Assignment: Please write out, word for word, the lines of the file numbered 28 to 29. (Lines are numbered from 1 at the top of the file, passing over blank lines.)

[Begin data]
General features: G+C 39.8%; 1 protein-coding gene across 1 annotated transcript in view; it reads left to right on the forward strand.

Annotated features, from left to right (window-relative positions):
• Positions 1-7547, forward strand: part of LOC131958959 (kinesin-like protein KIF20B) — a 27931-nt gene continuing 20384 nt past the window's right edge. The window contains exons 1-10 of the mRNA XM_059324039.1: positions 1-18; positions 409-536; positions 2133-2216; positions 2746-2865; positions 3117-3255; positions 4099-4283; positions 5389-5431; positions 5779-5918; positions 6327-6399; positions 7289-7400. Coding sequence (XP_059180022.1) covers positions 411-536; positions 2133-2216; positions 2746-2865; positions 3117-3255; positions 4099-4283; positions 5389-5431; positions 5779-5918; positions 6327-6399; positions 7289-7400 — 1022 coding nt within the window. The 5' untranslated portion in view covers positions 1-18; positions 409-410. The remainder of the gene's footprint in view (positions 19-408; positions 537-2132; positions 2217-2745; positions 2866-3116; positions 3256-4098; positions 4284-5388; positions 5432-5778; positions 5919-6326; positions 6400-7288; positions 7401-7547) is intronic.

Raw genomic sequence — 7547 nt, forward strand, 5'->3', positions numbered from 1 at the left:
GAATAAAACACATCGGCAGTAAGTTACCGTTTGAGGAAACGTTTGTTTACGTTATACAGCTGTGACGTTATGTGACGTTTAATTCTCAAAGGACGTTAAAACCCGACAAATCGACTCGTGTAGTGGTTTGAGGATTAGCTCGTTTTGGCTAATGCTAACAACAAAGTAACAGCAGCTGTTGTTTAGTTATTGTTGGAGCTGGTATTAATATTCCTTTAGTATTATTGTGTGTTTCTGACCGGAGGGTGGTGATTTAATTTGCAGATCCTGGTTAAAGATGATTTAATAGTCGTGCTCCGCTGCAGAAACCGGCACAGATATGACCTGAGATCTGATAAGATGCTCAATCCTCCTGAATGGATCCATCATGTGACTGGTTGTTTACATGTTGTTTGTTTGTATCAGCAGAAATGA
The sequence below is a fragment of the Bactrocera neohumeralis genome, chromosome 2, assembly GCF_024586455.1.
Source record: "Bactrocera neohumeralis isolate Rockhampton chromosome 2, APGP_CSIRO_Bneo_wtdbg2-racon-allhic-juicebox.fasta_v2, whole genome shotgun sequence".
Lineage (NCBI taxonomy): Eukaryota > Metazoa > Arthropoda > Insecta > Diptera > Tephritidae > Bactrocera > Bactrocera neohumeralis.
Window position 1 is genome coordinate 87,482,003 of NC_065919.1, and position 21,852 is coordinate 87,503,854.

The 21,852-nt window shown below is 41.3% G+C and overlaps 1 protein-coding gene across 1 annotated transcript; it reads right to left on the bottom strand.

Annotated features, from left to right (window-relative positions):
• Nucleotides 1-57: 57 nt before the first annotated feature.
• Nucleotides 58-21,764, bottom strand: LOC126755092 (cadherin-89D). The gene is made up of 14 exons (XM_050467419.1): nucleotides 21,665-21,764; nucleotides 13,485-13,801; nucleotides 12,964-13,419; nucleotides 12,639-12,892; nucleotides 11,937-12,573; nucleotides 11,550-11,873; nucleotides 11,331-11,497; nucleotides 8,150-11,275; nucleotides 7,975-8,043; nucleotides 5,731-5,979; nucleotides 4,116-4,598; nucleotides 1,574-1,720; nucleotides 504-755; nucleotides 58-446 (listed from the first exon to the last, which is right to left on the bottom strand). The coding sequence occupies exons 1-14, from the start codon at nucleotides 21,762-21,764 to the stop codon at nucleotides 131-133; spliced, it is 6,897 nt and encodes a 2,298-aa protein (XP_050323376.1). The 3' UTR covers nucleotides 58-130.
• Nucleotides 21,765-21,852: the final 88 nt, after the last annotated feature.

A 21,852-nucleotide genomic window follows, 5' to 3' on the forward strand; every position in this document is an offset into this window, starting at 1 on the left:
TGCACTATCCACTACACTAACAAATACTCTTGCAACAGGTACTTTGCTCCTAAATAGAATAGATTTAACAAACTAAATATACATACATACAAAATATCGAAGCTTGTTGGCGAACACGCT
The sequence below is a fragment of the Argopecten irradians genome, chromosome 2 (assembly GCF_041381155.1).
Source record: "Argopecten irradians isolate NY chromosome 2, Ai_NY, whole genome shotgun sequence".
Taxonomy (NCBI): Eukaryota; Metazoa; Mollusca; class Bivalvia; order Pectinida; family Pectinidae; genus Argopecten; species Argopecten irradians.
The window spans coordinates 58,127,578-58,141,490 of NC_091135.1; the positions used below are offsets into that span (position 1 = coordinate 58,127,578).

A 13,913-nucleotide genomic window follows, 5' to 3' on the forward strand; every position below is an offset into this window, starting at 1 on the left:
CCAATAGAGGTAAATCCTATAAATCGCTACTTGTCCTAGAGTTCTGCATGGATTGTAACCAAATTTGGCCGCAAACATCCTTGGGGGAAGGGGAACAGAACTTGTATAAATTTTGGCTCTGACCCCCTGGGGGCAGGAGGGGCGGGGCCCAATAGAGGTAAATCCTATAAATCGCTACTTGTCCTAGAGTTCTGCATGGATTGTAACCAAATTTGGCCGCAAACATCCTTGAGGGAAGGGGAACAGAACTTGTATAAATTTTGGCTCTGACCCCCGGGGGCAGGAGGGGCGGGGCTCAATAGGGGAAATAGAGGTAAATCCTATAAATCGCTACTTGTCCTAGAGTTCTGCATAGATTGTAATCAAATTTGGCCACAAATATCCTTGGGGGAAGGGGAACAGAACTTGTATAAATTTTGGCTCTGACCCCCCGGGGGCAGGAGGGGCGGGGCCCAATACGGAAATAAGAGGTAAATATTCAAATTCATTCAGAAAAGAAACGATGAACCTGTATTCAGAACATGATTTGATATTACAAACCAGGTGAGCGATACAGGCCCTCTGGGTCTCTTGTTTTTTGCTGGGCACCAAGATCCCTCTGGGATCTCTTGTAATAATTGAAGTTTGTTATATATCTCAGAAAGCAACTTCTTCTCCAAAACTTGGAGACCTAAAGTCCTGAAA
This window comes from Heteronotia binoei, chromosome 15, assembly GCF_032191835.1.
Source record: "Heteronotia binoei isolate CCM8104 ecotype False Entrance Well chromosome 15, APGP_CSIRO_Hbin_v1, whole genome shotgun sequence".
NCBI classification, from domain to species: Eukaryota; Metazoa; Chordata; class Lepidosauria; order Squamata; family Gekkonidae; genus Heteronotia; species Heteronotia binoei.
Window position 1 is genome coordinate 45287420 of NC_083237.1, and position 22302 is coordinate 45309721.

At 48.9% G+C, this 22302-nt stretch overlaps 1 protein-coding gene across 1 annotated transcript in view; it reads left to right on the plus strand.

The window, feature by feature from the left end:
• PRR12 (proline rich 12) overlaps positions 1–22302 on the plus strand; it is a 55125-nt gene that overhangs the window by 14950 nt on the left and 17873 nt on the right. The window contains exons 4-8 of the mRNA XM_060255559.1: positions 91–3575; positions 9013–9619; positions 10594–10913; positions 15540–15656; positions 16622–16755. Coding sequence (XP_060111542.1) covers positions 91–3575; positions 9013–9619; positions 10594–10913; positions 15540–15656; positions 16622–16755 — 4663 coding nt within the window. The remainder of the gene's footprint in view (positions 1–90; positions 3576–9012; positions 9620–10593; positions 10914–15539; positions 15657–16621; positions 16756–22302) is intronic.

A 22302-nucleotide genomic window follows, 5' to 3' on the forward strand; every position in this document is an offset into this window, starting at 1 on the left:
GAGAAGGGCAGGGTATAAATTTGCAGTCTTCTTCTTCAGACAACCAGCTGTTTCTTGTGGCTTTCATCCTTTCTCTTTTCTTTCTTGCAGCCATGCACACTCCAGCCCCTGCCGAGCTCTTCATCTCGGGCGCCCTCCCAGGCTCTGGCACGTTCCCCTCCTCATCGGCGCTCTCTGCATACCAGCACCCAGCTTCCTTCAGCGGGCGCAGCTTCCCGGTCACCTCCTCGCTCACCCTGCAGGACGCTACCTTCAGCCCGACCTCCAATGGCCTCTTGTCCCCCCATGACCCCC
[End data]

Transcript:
The window, feature by feature from the left end:
• PRR12 (proline rich 12) overlaps positions 1–22302 on the plus strand; it is a 55125-nt gene that overhangs the window by 14950 nt on the left and 17873 nt on the right. The window contains exons 4-8 of the mRNA XM_060255559.1: positions 91–3575; positions 9013–9619; positions 10594–10913; positions 15540–15656; positions 16622–16755. Coding sequence (XP_060111542.1) covers positions 91–3575; positions 9013–9619; positions 10594–10913; positions 15540–15656; positions 16622–16755 — 4663 coding nt within the window. The remainder of the gene's footprint in view (positions 1–90; positions 3576–9012; positions 9620–10593; positions 10914–15539; positions 15657–16621; positions 16756–22302) is intronic.